Hair shedding, also called "hair fall" or "effluvium" in medical circles, can be troublesome. More hair in your brush, in your shower drain, in your sink, on your pillow, etc. is NOT something that most people look forward to noticing... especially if you're seeing less hair on your head! Decreasing coverage in men or shrinking ponytail volume in women are top complaints of those experiencing hair loss. But, what are the causes of shedding? Is shedding temporary? Normal, natural? How much shedding is "too much?"
Some hair loss patients that we see at Bauman Medical Group often complain of seeing hair literally falling out of their scalp. Many patients will actually bring in hair that they have collected over time and others will physically show us that hair is literally falling out of their head when they comb through it. If you are a 'hair collector' we can discuss whether that's a good idea or not! Patients often also complain of hair shedding when they start a new hair regrowth regimen.
Some patient complain that excessive shedding occurs at regular intervals or specific times of the year. To know whether a shedding phase is significant or not sometimes requires a little bit of investigation on the part of Hair Restoration Physician. Sometimes the amount of noticeable hair shedding is a function of the color, quality, curl and length of the hair. Other factors may include the frequency of shampooing, styling or other haircare habits.
The normal and natural Hair Growth Cycles that each follicle goes through gives us some insight. Every normal follicle on your body will spend a certain amount of time producing hair (Growth or Anagen Phase) and some time 'resting' (Catagen/Telogen Phases), eventually switching back into a growth phase. Unlike other parts of your body--think: fingernails--which will grow cotinually and uninterrupted, hair production in the follicles has a specific "on" and "off" routine. The length of time that healthy follicles would normally spend in a growth phase is determined genetically--some people can grow long hair to their hips and others to only their shoulders.
Somewhere between the time when the hair follicle switches off and then begins to produce hair once again, the resting hairshaft is shed. In the animal kingdom, there may be a synchronized shed of hair (like in the Springtime, for example) to ready the animal for the summer months by shedding the protective 'winter coat.' In humans, hair cycling is considered to be mostly randomized and actually not that well understood. However, we do know that hair follicles can 'cycle off' due to a variety of reasons, including but not limited to hereditary hair loss, certain medications, crash diets, stress, illness, high fever, etc.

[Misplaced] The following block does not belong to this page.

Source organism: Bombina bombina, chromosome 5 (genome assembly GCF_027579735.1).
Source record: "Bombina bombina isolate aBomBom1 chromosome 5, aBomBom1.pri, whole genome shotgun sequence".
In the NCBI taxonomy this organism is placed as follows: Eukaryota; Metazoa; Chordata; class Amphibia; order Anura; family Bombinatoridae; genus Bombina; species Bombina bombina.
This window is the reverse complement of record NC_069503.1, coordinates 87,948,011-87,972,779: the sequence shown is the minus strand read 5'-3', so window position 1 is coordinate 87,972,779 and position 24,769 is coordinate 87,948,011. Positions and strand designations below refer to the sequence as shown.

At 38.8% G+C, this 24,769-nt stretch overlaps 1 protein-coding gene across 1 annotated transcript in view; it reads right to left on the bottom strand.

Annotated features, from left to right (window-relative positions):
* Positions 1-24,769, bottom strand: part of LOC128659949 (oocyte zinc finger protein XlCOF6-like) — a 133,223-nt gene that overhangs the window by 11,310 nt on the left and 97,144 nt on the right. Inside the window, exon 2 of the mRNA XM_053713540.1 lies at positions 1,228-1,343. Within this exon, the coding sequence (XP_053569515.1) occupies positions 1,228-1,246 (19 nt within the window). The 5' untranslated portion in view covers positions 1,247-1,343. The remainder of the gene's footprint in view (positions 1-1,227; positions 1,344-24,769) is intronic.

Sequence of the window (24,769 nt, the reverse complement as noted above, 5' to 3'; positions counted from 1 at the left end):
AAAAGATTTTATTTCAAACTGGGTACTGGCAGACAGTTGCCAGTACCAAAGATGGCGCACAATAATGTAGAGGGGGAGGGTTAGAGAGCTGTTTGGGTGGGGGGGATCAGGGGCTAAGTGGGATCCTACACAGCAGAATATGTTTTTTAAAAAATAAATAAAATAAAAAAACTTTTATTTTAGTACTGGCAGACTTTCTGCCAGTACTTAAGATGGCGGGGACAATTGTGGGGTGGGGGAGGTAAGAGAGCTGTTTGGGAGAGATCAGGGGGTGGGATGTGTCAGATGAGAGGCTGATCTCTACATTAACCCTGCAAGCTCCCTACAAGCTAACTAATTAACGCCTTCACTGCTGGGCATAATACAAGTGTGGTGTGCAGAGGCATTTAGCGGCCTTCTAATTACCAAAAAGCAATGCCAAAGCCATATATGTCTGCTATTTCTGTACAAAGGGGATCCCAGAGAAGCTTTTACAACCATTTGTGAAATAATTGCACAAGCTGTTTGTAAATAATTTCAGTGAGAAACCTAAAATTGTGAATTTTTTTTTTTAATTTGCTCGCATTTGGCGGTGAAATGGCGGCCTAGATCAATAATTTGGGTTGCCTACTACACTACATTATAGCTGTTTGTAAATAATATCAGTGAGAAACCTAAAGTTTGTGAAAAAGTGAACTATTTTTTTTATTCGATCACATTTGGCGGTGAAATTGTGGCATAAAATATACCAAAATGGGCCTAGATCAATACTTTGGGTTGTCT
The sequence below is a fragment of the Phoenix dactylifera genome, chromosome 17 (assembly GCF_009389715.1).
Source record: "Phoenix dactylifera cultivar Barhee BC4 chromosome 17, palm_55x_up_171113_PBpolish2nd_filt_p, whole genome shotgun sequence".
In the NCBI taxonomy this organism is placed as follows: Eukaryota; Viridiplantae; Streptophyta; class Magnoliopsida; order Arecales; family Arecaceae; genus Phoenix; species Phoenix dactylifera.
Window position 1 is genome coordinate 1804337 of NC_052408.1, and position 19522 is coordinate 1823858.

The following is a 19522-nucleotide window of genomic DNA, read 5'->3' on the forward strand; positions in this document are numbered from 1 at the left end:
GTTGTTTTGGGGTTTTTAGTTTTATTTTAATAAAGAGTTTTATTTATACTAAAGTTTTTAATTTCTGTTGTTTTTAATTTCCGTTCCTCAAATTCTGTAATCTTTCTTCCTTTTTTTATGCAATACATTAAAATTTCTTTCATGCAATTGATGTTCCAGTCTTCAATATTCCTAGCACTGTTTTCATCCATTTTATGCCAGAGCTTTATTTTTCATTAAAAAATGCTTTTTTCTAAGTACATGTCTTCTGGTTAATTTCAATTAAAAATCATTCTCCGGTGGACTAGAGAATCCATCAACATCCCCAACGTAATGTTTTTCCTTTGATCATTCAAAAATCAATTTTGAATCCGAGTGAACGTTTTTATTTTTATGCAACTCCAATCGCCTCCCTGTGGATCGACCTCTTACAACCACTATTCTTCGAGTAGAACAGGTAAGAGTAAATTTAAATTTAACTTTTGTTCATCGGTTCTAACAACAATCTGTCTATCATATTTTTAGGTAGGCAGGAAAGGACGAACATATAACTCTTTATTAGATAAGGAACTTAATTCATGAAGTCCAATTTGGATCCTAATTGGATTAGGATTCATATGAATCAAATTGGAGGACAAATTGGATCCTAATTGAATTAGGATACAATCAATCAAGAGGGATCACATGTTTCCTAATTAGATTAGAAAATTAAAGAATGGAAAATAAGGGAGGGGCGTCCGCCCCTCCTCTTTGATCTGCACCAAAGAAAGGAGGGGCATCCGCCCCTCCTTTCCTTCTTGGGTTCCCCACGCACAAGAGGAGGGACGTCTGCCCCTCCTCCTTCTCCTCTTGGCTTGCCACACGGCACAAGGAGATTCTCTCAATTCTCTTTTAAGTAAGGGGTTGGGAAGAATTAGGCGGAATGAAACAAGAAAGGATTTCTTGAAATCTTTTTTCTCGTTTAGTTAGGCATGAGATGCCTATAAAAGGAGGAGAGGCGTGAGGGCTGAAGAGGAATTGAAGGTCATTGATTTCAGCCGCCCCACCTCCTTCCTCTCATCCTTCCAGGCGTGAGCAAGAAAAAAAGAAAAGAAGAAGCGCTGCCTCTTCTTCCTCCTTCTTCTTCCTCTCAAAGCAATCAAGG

Of the approximately 100,000 hair follicles on a normal scalp, it is estimated that on any given day 10% (approximately 10,000) are in a resting phase and not producing hair. Each day, some of the resting follicles are 'switching on' and others are 'switching off' theoretically each producing a shed of a single hair. According to medical textbooks, 100-200 hairs shed per day is considered "within normal limits." In patients without a hair loss problem, the numbers of hairs shed are theoretically replaced by the new growth. But the problem is that for some patients with some types of hair loss, the shed hairs may not replaced by good quality hairs or by any hair at all!
There are many factors that could determine whether 100-200 hairs shed is a problem or not for different patients. Progressive hereditary hair loss (male pattern or female pattern baldness) is characterized by a shortening of growth cycles as well as a miniaturization of the hair follicles in the affected area. This means that in these patients, hair follicles in the hairline and crown/vertex area in men and the frontal, temporal or top area in women, will continue to will produce thinner, shorter and wispier hair over time. These patients may or may not complain of shedding.
"Hair Complaints..." to be continued!
If you are seeing excessive hair shedding as well as a decrease in coverage of your scalp or a recession of the hairline or decrease in hair volume, this could be a sign of a medically-treatable hair loss condition. For more information, contact Dr. Alan Bauman at firstname.lastname@example.org or visit http://www.baumanmedical.com